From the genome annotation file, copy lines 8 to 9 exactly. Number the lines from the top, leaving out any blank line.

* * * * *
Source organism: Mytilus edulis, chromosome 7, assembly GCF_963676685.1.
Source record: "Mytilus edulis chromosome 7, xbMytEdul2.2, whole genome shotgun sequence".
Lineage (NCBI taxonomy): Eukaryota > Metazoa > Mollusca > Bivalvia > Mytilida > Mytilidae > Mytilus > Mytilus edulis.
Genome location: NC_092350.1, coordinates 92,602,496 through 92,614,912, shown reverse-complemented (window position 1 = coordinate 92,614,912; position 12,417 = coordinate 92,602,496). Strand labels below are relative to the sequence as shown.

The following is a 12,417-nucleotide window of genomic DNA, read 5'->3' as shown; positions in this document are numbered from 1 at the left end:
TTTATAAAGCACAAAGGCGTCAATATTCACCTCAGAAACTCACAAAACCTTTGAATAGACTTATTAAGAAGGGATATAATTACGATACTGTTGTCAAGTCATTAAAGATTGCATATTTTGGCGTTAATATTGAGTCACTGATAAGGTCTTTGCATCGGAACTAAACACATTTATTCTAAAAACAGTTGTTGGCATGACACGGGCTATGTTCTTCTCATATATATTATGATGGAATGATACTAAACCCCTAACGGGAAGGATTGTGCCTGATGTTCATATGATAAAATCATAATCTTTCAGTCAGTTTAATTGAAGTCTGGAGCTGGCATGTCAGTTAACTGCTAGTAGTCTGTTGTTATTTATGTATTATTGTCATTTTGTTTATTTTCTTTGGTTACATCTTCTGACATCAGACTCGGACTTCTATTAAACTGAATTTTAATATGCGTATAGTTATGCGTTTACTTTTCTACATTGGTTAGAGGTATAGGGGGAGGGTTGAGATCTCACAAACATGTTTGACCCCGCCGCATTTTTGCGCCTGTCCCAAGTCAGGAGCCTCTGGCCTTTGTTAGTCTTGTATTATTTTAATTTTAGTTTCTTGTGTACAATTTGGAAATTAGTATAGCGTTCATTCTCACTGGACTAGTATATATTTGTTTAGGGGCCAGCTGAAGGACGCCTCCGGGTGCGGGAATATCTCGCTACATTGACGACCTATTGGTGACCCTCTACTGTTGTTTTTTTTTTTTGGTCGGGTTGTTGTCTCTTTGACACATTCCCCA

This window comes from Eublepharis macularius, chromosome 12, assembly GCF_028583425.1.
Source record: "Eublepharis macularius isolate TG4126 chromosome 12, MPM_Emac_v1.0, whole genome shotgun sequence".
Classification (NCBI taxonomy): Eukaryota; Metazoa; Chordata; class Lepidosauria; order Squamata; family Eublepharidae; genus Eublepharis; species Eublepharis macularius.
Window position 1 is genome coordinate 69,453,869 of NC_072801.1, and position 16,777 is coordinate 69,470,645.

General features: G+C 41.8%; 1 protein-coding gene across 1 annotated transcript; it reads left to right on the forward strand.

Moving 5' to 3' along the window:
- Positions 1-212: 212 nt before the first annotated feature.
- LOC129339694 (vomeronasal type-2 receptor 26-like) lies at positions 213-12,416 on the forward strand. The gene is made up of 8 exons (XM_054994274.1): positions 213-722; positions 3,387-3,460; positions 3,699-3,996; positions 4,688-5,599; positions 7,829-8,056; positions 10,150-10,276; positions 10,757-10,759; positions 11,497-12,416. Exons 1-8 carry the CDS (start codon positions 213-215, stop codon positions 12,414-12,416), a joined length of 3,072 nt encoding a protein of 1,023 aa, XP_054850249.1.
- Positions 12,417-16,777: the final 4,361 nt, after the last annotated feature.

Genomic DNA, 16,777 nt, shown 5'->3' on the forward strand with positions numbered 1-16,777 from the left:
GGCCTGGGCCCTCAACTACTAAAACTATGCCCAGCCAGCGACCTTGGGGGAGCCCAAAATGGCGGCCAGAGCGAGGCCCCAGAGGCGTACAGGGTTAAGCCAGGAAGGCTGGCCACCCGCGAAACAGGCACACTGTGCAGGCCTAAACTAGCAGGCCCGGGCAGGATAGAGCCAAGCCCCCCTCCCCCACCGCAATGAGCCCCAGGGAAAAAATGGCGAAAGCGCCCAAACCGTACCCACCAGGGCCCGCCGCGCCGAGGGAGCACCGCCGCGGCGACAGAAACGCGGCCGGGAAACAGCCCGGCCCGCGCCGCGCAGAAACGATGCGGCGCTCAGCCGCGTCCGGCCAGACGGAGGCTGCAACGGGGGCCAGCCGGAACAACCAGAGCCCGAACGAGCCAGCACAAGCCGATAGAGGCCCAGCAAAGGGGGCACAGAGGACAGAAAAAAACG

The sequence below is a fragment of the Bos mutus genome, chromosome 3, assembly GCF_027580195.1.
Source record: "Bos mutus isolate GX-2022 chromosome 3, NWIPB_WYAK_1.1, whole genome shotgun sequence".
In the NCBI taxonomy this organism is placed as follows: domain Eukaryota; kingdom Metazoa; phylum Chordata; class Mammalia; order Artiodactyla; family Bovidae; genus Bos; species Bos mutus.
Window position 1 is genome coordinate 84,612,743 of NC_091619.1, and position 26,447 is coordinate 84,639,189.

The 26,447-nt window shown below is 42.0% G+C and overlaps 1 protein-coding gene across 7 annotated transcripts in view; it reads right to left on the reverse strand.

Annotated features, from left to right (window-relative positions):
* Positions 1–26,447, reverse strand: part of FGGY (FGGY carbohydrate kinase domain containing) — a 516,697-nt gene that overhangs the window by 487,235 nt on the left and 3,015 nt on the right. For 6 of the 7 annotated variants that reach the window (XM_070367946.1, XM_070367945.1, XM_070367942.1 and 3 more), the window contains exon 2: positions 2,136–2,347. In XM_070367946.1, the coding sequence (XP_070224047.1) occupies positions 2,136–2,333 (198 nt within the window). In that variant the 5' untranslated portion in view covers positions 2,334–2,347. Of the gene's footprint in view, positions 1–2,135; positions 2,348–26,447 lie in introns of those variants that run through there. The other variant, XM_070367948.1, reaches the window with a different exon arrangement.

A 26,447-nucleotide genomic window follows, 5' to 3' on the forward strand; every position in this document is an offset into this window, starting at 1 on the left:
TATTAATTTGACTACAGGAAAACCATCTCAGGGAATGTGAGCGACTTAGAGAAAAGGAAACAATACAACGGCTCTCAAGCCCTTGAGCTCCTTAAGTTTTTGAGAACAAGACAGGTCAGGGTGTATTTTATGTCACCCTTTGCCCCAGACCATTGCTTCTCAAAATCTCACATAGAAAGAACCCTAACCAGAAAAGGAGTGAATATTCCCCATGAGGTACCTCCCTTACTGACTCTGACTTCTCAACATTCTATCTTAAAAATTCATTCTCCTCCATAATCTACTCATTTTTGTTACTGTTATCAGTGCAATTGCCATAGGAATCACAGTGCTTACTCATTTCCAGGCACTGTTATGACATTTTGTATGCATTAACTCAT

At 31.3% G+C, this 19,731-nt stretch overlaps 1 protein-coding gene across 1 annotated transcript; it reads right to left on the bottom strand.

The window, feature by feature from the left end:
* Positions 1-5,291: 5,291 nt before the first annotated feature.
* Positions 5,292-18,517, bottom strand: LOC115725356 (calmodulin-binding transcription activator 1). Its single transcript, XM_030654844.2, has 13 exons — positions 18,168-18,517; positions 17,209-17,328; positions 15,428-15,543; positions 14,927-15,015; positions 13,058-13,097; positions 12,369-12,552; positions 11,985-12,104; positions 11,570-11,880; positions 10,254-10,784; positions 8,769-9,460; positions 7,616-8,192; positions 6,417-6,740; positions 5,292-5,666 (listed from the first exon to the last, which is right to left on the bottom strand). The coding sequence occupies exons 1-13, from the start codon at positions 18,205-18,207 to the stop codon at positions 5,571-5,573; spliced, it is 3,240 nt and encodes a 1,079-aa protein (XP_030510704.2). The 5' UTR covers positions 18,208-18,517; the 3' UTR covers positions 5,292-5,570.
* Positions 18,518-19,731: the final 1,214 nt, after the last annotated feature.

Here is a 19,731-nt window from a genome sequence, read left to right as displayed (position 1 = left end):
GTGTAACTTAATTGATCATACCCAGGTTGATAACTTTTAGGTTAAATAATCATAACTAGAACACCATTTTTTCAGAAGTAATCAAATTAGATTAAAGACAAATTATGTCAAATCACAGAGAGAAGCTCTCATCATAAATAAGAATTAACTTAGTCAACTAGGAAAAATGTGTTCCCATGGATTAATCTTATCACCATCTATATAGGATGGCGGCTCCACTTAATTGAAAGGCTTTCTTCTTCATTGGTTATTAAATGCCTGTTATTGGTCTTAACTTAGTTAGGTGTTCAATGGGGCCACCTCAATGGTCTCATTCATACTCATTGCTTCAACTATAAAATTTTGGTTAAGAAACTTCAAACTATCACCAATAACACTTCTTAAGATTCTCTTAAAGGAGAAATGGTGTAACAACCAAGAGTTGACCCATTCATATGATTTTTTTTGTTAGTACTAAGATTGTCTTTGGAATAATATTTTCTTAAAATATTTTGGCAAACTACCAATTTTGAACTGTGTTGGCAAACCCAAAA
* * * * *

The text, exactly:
Source record: "Eublepharis macularius isolate TG4126 chromosome 12, MPM_Emac_v1.0, whole genome shotgun sequence".
Classification (NCBI taxonomy): Eukaryota; Metazoa; Chordata; class Lepidosauria; order Squamata; family Eublepharidae; genus Eublepharis; species Eublepharis macularius.